Joseph Cotruvo Jr., associate professor of chemistry at Penn State, has been named recipient of the 2024 Eli Lilly Award in Biological Chemistry by the American Chemical Society's Division of Biological Chemistry. Established in 1934, this award recognizes biological chemists, within 10 years of their last postdoctoral training, who have accomplished outstanding research in biological chemistry with excellence and independence in thought and originality. Cotruvo will be presented with a bronze medal and honorarium at the American Chemical Society Fall 2024 national meeting in Denver, Colorado.
“This award recognizes my students, postdocs, and collaborators — both at Penn State and at other institutions — who have worked hard to help turn research ideas into a research program,” says Cotruvo. “I'd also like to thank my colleagues for their support, for me personally and in creating a department that is so supportive of its junior faculty.”
Cotruvo’s work acknowledged by this award focuses on his pioneering discoveries in the area of the f-block, rare earth element (REE) recognition and biology. His group has described the fundamental features of REE coordination chemistry by proteins, and their role in microorganisms. It has extensive technological implications, from the ability to detect specific REEs to the recovery and separation of specific REEs from electronic waste and other sources. The Cotruvo Group has leveraged these discoveries to engineer what is recognized as the first robust biosensor for manganese, which will be used to uncover unknown aspects of manganese biology in cells and disease.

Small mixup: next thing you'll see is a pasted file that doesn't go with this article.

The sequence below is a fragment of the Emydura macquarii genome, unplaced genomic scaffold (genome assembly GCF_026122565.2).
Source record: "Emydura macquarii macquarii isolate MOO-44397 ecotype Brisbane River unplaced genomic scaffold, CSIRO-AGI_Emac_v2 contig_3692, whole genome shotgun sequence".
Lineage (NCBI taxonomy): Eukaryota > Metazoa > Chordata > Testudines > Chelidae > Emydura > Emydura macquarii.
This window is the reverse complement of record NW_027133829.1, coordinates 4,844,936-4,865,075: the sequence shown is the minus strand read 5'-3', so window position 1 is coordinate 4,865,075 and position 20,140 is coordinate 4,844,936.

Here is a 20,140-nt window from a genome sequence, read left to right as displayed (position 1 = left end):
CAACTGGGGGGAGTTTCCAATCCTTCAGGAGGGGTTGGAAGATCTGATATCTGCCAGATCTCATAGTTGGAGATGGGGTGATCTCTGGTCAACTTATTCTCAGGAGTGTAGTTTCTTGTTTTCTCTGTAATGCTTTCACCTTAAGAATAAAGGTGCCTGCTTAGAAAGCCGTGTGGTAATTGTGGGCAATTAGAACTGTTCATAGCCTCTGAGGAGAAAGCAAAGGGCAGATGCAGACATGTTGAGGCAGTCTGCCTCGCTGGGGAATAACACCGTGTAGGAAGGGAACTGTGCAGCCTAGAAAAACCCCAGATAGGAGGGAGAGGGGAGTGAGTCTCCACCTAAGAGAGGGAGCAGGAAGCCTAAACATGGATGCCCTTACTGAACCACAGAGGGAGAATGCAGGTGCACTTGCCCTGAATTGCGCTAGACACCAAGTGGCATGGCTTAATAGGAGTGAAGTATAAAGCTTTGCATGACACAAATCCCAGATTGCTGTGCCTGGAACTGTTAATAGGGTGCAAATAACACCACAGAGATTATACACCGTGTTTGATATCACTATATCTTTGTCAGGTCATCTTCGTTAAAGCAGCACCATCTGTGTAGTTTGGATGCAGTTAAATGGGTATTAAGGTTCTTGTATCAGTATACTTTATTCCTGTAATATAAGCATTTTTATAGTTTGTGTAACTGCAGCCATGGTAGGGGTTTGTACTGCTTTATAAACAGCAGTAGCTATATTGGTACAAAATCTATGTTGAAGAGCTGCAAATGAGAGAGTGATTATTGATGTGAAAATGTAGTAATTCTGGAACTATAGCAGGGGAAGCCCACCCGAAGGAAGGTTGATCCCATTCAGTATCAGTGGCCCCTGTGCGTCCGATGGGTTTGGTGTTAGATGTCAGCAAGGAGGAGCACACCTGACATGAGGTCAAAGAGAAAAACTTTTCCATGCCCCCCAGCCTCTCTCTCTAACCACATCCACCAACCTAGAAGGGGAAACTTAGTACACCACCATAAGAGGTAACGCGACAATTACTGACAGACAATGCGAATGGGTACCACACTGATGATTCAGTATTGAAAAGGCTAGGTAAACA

“We are absolutely thrilled to see this well-deserved national recognition for Joey," says Department Head Phil Bevilacqua. "He has been doing truly pioneering work in the characterization and application of rare earth elements in biology. We are fortunate to have Joey has a member of our department and continue to wish him and his group the very best."
Cotruvo has previously been honored with the Ed Stiefel Young Investigator Award in 2022, a Sloan Research Fellowship in 2021, a Department of Energy Early Career Award in 2020, a National Science Foundation Faculty Early Career Development (CAREER) award in 2020, a Charles E. Kaufman Foundation New Investigator Award in 2018, a Jane Coffin Childs Memorial Fund Postdoctoral Fellowship in 2013, and a National Defense Science and Engineering Graduate Fellowship in 2008.
Prior to joining the Penn State faculty in 2016, Cotruvo was a postdoctoral scholar at the University of California, Berkeley. He earned a doctoral degree in chemistry at the Massachusetts Institute of Technology in 2012 and a bachelor’s degree in chemistry at Princeton University in 2006.